IT’S THAT TIME of year when for some of us, food starts appearing out of nowhere.
Fruitcakes left on the doorstep. A pile of powder–dusted cookies in thebreakroom. Fourteen kinds of cheese at the neighborhood open house, not including whatever is in those logs showered in chopped walnuts.
Yesterday I found myself running away from a nice lady in the hairnet handing out ham samples at Publix, only to be confronted by fudge at the dry cleaners. It’s hard to imagine that anyone, anywhere, could possibly be hungry when you’ve got people practically sticking candy canes down your pants at the bank.
Yet as we scarf those empty calories, we know there are those among us for whom basic nourishment seems impossible. We may not know them personally; maybe we do and they’re too proud to let us know it. But Rev. Carl Gilliard sees them every day.
“Things are so bad now for so many,” the good reverend tells me on a recent visit to the Savannah Feed the Hungry Life Center, the facility he runs on Augusta Road just over the Garden City border. “We’ve got so many new people coming in this month because of the changes made to the food stamps benefits, and they’re every race and religion and color and age. We know here that hunger has no boundaries.”
He’s speaking from experience. The former car salesman and his wife, Lashawnda, started SFH three years ago after clawing back from hard times themselves with their four daughters.
“I lost my job, and then we lost our house, then our car. We literally had two pieces of bread and piece of bologna at one point,” he recounts. “I now call it the best experience of my life, but I don’t want any family to have to go through that.”
Undaunted, the Gilliards began contacting local produce distributors to solicit donations of extra fruits and vegetables. Their efforts quickly blossomed into an operation that hosts monthly sit–down dinners and free clinics as well as gives away hundreds of bags of groceries twice a week.
The softspoken pastor claims no superpowers, but with not a penny of public funding has galvanized an impressively effective program: Thousands of clients. Hundreds of volunteers. Over forty local business partnerships. And rather than work in a different orbit than Savannah’s other service organizations, SFH often shares referrals with Second Harvest Food Bank and the Salvation Army.
“Everything seems to work together,” Rev. Gilliard shrugs. “For all of us, the goal is to serve, and there is no shortage of people in need.”
SFH is expecting 6000-7000 guests at their two free holiday dinners on Dec. 22 and 23 at the National Guard Armory, in Hinesville and Savannah respectively. Clothing, gift and toy giveaways will also bring comfort and smiles.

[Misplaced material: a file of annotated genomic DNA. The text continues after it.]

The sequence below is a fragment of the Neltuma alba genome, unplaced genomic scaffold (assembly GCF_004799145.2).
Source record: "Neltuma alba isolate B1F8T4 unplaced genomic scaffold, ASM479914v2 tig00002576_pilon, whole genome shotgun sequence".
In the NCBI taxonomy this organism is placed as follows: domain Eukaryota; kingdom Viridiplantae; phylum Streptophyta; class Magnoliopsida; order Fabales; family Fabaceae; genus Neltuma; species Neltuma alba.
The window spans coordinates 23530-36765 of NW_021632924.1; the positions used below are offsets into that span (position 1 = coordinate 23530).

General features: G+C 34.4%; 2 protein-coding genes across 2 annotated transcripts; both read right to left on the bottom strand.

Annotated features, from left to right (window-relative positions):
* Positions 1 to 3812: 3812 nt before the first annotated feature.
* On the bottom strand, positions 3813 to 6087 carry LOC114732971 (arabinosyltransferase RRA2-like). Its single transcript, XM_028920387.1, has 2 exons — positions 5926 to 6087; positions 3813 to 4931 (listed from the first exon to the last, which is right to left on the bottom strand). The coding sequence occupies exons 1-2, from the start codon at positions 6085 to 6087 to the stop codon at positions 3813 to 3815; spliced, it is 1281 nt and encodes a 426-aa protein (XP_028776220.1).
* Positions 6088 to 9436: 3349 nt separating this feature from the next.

But one or two meals don’t make the dent in people’s hunger—it’s the work that’s done all year long to supplement the seniors who’s checks run short as their power bills go up, the single parents, the working poor, the families living out of hidden tent cities on the west side of town.
When I showed up at SFH’s cavernous warehouse last week, produce coordinator Mother Middleton was sorting cartons of fresh blackberries and beautiful bunches of beets while uniformed volunteers from Hunter Army Base’s BOSS program lifted crates of ivory cauliflower, bags of crisp collard greens and bunches of grapes onto tables. Rows of brown paper bags stood neatly lined up on pallets with whole grain breads and carrot tops peeking out, looking every inch like they belonged in the trunk of an Audi stationwagon leaving the parking lot of Fresh Market.
While Mother assures me that such a cornucopia doesn’t happen every single week, it’s clear SFH is not just feeding the hungry—they’re feeding them well, with dignity. And teaching them how to cook, if necessary: SFH also offers free cooking classes through UGA Cooperative Extension.
“We want to give people a hand up, not a handout,” explains Pastor Gilliard.
It’s clear there are more than bodies being nourished here. Pastor Gilliard reiterates several times during the afternoon that he wants those who come to the Life Center experience a “good feeling” so their faith is restored that life is good, no matter what. It’s an infectious vibe.
“People come here so worn down, so sad,” says front desk volunteer Gloria Zipperer, a friendly redhead who first came through the doors as a client. “I know how hard it is to come here, so my first step is to give everyone a hug.”
I get mine, and after so many days of too many sugary treats, my stomach finally feels settled. For me, the sweetest part of the holiday season is being reminded how once we have enough to eat, how little it takes to fill each other up.
For info and volunteer opportunities, call 912/349-0774 or go to savannahfeedthehungry.com
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